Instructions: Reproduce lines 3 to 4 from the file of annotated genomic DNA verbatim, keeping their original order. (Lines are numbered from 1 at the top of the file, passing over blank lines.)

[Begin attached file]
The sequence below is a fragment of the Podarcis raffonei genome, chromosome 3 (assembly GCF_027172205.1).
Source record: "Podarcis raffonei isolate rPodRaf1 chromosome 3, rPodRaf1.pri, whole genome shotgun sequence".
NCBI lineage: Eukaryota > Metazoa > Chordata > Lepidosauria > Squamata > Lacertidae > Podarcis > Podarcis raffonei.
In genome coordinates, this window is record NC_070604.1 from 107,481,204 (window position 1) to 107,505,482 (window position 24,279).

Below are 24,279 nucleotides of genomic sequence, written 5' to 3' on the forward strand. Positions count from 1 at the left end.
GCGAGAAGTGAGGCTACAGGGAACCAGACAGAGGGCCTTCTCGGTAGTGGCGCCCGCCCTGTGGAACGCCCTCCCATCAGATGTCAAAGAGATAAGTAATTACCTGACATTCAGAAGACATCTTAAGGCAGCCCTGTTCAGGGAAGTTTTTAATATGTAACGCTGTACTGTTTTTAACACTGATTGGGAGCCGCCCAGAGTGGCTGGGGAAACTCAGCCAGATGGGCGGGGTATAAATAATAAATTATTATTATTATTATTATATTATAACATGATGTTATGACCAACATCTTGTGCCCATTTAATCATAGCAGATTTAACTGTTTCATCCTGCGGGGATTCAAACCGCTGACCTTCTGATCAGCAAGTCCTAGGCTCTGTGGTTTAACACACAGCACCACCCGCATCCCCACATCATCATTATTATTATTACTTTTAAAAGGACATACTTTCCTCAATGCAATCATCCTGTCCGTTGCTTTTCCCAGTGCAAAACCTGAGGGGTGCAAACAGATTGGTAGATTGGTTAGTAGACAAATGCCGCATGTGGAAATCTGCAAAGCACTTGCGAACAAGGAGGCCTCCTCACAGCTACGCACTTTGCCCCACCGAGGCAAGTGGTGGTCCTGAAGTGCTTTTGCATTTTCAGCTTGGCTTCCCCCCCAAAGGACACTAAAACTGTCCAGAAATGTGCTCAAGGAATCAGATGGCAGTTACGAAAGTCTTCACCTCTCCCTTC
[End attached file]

NCBI lineage: Eukaryota > Metazoa > Chordata > Lepidosauria > Squamata > Lacertidae > Podarcis > Podarcis raffonei.
In genome coordinates, this window is record NC_070604.1 from 107,481,204 (window position 1) to 107,505,482 (window position 24,279).